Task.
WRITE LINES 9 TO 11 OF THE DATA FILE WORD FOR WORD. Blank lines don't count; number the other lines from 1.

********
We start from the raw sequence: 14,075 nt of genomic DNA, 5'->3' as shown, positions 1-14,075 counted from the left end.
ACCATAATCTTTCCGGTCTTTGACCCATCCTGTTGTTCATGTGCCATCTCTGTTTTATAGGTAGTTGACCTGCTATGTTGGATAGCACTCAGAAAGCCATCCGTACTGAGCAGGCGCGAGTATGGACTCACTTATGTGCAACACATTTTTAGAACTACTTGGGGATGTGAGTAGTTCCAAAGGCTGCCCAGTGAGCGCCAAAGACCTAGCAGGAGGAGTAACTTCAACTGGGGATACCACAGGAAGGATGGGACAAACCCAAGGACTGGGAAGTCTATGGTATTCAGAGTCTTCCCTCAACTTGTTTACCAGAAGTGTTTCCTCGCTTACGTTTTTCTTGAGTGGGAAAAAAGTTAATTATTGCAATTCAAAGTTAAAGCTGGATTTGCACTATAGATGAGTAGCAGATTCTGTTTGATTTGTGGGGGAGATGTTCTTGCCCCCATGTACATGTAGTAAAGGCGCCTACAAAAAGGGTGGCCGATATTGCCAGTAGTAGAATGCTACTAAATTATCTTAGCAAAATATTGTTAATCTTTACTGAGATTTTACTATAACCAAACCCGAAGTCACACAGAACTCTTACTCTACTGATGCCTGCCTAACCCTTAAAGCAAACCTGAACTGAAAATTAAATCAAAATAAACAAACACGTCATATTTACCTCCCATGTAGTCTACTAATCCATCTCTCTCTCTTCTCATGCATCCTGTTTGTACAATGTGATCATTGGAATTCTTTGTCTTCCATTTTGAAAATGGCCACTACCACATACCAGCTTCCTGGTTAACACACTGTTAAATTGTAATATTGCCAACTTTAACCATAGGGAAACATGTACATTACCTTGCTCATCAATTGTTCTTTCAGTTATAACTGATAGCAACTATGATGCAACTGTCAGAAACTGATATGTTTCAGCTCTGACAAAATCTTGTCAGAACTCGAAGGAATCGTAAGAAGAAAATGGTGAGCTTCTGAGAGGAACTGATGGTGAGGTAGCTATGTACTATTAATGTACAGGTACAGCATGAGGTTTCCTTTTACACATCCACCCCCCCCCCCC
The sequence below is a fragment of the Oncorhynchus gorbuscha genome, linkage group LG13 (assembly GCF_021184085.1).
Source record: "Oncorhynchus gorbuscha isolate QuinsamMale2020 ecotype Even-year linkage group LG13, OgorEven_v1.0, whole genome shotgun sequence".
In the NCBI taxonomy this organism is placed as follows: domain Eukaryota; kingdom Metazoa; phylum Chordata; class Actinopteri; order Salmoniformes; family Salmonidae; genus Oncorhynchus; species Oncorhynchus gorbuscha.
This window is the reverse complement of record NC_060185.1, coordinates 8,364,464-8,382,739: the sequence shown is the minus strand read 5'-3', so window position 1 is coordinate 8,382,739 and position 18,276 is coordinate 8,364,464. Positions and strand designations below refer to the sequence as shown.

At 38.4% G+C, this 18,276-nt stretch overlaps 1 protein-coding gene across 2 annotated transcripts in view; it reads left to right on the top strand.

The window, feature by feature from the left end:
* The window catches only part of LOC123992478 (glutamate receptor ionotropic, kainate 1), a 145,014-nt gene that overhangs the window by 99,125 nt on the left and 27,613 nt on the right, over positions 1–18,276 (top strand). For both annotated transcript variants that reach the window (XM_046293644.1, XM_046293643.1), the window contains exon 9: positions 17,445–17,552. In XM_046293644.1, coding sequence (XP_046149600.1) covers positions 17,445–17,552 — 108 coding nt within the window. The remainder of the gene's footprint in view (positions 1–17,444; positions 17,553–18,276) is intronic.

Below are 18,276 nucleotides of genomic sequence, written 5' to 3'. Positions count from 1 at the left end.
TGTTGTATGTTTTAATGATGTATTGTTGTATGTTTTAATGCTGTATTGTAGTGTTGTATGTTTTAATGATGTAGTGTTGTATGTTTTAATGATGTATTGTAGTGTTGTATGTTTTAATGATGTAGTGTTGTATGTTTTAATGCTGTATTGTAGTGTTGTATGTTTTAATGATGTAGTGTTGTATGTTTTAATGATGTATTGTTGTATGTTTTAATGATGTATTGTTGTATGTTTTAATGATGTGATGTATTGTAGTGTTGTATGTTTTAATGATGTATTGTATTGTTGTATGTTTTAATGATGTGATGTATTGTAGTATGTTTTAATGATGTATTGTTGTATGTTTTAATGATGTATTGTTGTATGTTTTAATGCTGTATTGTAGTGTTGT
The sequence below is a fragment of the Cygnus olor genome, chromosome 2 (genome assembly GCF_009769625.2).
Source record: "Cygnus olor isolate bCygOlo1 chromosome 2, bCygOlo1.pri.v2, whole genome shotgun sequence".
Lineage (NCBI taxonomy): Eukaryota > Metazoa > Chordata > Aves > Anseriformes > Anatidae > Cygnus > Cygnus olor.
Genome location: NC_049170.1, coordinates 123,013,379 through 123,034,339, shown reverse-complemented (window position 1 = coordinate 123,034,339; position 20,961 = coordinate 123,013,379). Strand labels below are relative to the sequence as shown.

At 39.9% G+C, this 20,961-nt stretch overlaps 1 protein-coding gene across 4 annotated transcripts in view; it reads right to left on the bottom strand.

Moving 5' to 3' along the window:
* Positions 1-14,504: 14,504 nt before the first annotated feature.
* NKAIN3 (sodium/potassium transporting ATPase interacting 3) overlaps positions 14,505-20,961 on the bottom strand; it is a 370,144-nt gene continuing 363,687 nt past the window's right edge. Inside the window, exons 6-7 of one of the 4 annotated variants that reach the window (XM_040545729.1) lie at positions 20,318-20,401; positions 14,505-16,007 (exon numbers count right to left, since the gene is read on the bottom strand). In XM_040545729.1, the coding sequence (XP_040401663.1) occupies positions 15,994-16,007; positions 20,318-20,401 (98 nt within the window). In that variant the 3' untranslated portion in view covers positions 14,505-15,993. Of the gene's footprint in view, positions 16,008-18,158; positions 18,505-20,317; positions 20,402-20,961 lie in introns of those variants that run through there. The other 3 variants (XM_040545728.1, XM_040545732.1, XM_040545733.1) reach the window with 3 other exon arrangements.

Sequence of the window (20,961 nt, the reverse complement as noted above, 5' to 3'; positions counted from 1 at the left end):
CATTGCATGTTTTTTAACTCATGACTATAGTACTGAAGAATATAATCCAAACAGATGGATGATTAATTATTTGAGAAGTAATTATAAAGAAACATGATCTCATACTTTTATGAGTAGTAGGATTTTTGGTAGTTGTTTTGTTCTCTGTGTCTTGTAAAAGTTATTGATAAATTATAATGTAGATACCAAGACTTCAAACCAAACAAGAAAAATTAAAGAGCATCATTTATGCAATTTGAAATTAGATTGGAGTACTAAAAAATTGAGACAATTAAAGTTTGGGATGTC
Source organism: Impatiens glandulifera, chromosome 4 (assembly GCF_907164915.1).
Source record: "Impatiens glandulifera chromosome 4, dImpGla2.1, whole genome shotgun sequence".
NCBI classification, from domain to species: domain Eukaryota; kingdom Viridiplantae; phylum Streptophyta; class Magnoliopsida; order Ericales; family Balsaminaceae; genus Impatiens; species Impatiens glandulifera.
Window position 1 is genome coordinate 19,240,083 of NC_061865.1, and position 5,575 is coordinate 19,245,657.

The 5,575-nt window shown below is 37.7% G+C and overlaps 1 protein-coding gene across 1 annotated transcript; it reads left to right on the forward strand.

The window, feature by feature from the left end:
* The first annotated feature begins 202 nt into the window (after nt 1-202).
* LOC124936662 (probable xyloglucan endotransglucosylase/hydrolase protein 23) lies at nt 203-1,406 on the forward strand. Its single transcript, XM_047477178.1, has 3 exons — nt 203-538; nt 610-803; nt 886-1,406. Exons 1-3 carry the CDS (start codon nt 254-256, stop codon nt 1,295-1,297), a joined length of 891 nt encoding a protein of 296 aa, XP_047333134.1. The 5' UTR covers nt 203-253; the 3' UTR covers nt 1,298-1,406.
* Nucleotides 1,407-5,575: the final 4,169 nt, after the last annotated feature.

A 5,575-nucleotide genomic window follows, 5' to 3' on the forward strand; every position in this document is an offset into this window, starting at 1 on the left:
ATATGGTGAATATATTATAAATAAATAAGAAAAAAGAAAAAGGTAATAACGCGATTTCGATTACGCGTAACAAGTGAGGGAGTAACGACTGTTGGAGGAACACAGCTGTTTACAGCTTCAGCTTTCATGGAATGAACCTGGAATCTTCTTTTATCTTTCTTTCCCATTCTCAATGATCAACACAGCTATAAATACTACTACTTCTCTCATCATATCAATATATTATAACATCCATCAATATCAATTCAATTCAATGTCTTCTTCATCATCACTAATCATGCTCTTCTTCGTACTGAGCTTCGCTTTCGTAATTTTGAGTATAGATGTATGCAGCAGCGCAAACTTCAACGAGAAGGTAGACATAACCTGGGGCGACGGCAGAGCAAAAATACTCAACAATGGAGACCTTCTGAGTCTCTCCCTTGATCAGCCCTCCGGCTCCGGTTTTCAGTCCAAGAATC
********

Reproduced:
* The window catches only part of LOC123992478 (glutamate receptor ionotropic, kainate 1), a 145,014-nt gene that overhangs the window by 99,125 nt on the left and 27,613 nt on the right, over positions 1–18,276 (top strand). For both annotated transcript variants that reach the window (XM_046293644.1, XM_046293643.1), the window contains exon 9: positions 17,445–17,552. In XM_046293644.1, coding sequence (XP_046149600.1) covers positions 17,445–17,552 — 108 coding nt within the window. The remainder of the gene's footprint in view (positions 1–17,444; positions 17,553–18,276) is intronic.

Below are 18,276 nucleotides of genomic sequence, written 5' to 3'. Positions count from 1 at the left end.
TGTTGTATGTTTTAATGATGTATTGTTGTATGTTTTAATGCTGTATTGTAGTGTTGTATGTTTTAATGATGTAGTGTTGTATGTTTTAATGATGTATTGTAGTGTTGTATGTTTTAATGATGTAGTGTTGTATGTTTTAATGCTGTATTGTAGTGTTGTATGTTTTAATGATGTAGTGTTGTATGTTTTAATGATGTATTGTTGTATGTTTTAATGATGTATTGTTGTATGTTTTAATGATGTGATGTATTGTAGTGTTGTATGTTTTAATGATGTATTGTATTGTTGTATGTTTTAATGATGTGATGTATTGTAGTATGTTTTAATGATGTATTGTTGTATGTTTTAATGATGTATTGTTGTATGTTTTAATGCTGTATTGTAGTGTTGT